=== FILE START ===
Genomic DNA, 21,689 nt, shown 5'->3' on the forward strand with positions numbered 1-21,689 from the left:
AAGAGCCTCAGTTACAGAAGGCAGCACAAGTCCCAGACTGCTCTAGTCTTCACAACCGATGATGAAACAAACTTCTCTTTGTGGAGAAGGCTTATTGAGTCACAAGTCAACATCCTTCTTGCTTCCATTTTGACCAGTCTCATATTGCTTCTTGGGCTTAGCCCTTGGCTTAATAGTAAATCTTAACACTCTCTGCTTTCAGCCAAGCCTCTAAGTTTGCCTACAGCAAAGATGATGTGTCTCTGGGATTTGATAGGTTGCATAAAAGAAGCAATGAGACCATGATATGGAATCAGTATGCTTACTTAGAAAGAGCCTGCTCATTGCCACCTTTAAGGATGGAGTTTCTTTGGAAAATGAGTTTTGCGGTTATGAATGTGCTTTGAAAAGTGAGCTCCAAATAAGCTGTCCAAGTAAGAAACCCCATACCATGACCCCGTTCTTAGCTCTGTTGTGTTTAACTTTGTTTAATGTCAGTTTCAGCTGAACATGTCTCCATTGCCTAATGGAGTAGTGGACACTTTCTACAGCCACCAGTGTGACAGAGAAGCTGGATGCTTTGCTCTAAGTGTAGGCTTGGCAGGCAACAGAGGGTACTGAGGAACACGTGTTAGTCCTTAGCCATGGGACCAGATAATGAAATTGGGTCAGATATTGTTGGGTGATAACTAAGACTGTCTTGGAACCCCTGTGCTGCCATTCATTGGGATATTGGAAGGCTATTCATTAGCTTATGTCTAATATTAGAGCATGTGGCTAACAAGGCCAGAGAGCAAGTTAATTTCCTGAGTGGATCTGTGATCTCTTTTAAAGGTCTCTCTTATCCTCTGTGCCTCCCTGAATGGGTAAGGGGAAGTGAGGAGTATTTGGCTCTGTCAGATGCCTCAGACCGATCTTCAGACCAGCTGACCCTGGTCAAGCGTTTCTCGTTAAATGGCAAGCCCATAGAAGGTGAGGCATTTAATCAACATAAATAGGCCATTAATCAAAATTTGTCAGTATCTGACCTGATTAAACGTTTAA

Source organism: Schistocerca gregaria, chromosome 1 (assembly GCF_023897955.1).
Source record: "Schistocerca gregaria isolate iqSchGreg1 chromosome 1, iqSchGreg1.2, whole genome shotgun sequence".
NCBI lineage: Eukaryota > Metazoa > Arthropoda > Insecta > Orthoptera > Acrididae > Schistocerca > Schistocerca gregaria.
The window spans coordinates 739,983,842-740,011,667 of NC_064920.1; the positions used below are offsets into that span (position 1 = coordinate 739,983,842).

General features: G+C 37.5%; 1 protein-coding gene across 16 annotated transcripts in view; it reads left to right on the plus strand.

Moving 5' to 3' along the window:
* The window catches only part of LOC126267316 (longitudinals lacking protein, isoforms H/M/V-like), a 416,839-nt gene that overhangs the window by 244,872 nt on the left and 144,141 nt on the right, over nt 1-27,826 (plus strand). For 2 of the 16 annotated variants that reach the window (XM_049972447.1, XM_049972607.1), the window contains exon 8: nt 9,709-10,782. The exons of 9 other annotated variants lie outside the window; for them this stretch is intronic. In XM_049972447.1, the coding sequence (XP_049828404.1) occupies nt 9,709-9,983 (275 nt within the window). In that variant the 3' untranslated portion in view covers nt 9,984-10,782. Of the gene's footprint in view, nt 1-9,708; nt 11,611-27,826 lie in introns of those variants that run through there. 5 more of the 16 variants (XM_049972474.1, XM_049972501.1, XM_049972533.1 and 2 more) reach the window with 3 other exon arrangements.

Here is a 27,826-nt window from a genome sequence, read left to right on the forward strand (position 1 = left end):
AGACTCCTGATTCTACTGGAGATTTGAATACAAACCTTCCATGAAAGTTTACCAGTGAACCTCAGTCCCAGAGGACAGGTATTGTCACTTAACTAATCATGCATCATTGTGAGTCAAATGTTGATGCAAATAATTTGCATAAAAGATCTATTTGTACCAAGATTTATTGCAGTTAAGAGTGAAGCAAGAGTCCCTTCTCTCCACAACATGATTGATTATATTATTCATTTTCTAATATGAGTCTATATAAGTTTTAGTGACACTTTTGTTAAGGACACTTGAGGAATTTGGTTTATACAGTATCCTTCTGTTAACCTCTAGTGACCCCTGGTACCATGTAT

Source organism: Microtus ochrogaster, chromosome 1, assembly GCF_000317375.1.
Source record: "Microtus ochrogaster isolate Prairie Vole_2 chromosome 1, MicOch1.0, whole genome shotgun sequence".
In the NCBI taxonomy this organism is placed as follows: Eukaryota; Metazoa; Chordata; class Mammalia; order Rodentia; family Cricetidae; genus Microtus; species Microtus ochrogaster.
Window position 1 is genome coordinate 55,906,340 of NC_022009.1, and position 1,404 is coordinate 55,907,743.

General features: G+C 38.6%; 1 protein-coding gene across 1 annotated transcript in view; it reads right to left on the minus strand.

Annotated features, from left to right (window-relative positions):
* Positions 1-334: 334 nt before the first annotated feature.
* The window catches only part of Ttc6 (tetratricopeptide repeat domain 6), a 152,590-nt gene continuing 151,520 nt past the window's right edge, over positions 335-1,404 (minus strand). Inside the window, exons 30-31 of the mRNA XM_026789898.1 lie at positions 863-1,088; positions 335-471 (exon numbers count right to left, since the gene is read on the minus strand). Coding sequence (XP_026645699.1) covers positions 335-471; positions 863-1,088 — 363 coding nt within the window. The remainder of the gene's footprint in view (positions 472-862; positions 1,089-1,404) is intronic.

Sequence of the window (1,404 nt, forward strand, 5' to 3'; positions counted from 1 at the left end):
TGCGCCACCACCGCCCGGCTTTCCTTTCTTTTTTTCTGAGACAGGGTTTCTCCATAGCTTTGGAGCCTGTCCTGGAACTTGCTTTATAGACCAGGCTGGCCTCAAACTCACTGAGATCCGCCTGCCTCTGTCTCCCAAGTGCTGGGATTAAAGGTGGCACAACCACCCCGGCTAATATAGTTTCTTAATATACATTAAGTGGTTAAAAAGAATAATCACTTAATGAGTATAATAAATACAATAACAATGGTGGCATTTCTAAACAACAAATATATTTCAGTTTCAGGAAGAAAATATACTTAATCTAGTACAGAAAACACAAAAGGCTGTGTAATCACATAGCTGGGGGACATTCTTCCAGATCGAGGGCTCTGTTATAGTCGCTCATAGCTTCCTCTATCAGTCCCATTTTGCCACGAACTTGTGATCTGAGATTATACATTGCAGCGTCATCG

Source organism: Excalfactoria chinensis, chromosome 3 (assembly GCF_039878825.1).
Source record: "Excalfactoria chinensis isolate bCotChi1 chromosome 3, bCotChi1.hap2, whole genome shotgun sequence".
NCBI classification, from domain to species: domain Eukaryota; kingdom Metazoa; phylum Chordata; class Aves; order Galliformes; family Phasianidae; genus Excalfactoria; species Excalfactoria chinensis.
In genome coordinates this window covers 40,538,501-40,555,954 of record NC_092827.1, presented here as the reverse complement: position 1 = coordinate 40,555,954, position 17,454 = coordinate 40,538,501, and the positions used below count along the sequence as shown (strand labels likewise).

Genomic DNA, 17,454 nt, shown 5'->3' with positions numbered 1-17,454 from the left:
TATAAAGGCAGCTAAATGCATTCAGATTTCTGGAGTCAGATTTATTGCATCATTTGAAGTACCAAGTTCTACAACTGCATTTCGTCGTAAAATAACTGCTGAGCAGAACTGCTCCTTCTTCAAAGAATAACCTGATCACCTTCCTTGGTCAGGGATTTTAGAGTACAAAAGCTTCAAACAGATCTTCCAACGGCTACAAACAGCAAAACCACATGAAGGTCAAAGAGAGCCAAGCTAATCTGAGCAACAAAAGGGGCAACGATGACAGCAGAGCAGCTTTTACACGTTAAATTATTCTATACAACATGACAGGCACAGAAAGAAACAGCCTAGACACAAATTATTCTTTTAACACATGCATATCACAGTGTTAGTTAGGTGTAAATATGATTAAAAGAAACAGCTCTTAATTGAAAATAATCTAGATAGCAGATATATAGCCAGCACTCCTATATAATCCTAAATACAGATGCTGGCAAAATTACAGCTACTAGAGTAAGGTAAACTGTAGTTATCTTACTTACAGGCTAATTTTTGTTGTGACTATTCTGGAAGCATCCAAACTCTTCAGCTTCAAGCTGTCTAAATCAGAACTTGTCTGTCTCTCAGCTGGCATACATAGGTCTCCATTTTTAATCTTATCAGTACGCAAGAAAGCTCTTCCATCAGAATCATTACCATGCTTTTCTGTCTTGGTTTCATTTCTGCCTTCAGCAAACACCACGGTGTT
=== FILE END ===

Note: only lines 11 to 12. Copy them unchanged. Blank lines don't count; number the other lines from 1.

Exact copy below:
AGACTCCTGATTCTACTGGAGATTTGAATACAAACCTTCCATGAAAGTTTACCAGTGAACCTCAGTCCCAGAGGACAGGTATTGTCACTTAACTAATCATGCATCATTGTGAGTCAAATGTTGATGCAAATAATTTGCATAAAAGATCTATTTGTACCAAGATTTATTGCAGTTAAGAGTGAAGCAAGAGTCCCTTCTCTCCACAACATGATTGATTATATTATTCATTTTCTAATATGAGTCTATATAAGTTTTAGTGACACTTTTGTTAAGGACACTTGAGGAATTTGGTTTATACAGTATCCTTCTGTTAACCTCTAGTGACCCCTGGTACCATGTAT

Source organism: Microtus ochrogaster, chromosome 1, assembly GCF_000317375.1.